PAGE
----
Fig. 2Pairwise Rst-value distribution obtained RMplex and Yfiler Plus based on the 162 unrelated Japanese males.

      3.4 Differences in Y-STR allele lengths between populations and Y-SNP haplogroups

      Y-SNP analysis was performed on 162 unrelated fathers with one individual not providing a full profile, leaving 161 unrelated males in this analysis for which Y-SNP based haplogroups were established. The most commonly observed haplogroup in this Japanese dataset was O1b2-P49 (32%), followed by D-M174 (30%), O2-M122 (19%), C-M130 (14%). The remaining four haplogroups were found in less than 5 individuals each (<2.5%). A previous study that analyzed Y-SNPs in commonly observed Japanese surnames found that 37% belonged to haplogroup D, 30% to O1b, 20% to O2, and 9% to C [
      • Ochiai E.
      • et al.
      Y chromosome analysis for common surnames in the Japanese male population.
      ]. Despite some stochastic variations, these results show a similar occurrences of the most common haplogroups in the Japanese population.
      One of the most remarkable results obtained in the present study was the increased number of mutations found at DYS712. We compared the allele frequencies previously reported for DYS712 from a European population sample from Austria [
      • Neuhuber F.
      • et al.
      Improving the differentiation of closely related males by RMplex analysis of 30 Y-STRs with high mutation rates.
      ], to the allele frequencies found in the current Japanese samples. Fig. 3 shows that there was more variability in the DYS712 Y-STR alleles found in the Japanese relative to the Europeans. Moreover, the Japanese sample had a higher median allele length compared to the European. When comparing the most common Y-SNP haplogroups in the Japanese sample set (Fig. 3), it became evident that the longer Y-STR alleles at DYS712 were especially common in males belonging to a subgroup of haplogroup O1b2 (O-P49). This was the most frequently observed haplogroup in the current Japanese sample and is completely absent from Europeans [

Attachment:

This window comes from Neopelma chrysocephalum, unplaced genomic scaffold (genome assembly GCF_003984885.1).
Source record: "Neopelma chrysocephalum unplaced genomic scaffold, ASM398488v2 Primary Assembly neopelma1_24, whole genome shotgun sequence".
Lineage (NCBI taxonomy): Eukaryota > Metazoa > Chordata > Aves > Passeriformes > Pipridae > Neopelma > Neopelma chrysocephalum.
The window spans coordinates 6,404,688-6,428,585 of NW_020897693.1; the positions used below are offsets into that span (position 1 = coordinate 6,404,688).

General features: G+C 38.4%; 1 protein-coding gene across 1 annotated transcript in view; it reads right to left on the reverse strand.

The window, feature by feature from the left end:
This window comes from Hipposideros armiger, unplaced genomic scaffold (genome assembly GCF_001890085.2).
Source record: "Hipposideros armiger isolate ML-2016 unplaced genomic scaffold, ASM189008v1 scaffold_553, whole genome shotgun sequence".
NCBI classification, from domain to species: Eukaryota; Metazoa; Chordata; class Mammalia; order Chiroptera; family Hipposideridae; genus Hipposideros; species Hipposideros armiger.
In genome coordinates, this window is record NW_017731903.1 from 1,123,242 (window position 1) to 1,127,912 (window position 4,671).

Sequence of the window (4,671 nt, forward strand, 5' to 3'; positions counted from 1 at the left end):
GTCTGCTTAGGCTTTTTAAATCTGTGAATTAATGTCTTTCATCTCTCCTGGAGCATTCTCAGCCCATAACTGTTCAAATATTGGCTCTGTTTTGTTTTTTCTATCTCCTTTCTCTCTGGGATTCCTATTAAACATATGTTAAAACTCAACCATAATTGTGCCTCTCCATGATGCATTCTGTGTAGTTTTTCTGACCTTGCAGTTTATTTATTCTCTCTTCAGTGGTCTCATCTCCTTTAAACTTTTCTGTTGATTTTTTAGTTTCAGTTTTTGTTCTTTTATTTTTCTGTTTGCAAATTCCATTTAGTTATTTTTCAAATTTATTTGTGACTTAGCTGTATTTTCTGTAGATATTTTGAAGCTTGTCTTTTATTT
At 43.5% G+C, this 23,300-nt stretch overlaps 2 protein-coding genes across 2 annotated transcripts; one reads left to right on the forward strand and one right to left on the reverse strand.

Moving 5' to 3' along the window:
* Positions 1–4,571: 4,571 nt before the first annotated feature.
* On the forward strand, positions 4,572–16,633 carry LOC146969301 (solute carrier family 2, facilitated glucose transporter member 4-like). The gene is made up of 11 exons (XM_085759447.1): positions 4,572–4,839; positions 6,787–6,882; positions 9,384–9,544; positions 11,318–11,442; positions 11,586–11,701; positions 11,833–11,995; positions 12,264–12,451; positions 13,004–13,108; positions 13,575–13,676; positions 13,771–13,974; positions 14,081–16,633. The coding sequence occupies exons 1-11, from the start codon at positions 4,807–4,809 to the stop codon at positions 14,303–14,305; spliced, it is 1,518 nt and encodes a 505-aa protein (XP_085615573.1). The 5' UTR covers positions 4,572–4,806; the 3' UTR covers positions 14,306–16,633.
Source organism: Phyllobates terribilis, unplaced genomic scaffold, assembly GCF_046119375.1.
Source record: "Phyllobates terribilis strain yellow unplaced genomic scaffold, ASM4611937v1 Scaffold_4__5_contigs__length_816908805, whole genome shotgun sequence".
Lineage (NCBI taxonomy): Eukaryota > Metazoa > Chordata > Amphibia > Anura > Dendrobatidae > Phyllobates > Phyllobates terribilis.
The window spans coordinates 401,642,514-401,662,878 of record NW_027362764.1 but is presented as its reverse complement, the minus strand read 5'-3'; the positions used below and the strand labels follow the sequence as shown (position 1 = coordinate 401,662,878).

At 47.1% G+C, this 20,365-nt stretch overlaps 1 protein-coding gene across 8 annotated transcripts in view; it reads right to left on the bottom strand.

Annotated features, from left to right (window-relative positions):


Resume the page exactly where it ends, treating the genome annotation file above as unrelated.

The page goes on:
• Navarro-López B.
      • et al.
      Phylogeographic review of Y chromosome haplogroups in Europe.
      ]. It is widely established that longer STR alleles are more prone to mutations [
      • Kelkar Y.D.
      • et al.
      The genome-wide determinants of human and chimpanzee microsatellite evolution.
      ,
      • Brinkmann B.
      • et al.
      Mutation rate in human microsatellites: influence of the structure and length of the tandem repeat.
      ]. This notion is supported by the fact that in the current study 13 out of the total 17 mutations (76%) observed at DYS712 arose from fathers that had an allele length larger than the population median value of 23 in this Japanese dataset. That this effect likely is haplogroup dependent is further supported by our finding that 9 out of 17 pairs (53%) that showed a mutation for DYS712 belonged to haplogroup O1b2 (O-P49). Notably, this haplogroup was rarely found in Eastern Han Chinese [
      • Lang M.
      • et al.
      Forensic characteristics and genetic analysis of both 27 Y-STRs and 143 Y-SNPs in Eastern Han Chinese population.
      ], which may explain why the high mutation rate found in the current Japanese dataset for DYS712 was not previously found in Chinese from the Shanxi region [
      • Liu J.
      • et al.
      Development of a new 17 Y-STRs system using fluorescent-labelled universal primers and its application in Shanxi population in China.
      ]. Also the opposite effect is seen in the Japanese data, where the frequently occurring haplogroup D generally displays short Y-STR alleles at DYS712 (Fig. 3), while only 1 out of the 17 pairs (6%) that showed a mutation at DYS712 belonged to haplogroup D despite the high overall prevalence of haplogroup D in the studied population sample. Allele frequencies for all 49 Y-STRs analyzed with RMplex and Yfiler Plus are shown in supplementary Table S3; additionally the haplotype frequencies of the multi-copy are shown in Table S4.
      Fig. 3
      Fig. 3Boxplots showing the difference in allele length distribution of the RM Y-STR marker DYS712 between the current Japanese study (overall and stratified per predicted Y-SNP haplogroup) where this marker has a mutation rate of 9.6 × 10−2 and a previous European study where the mutation rate was 3.1 × 10−2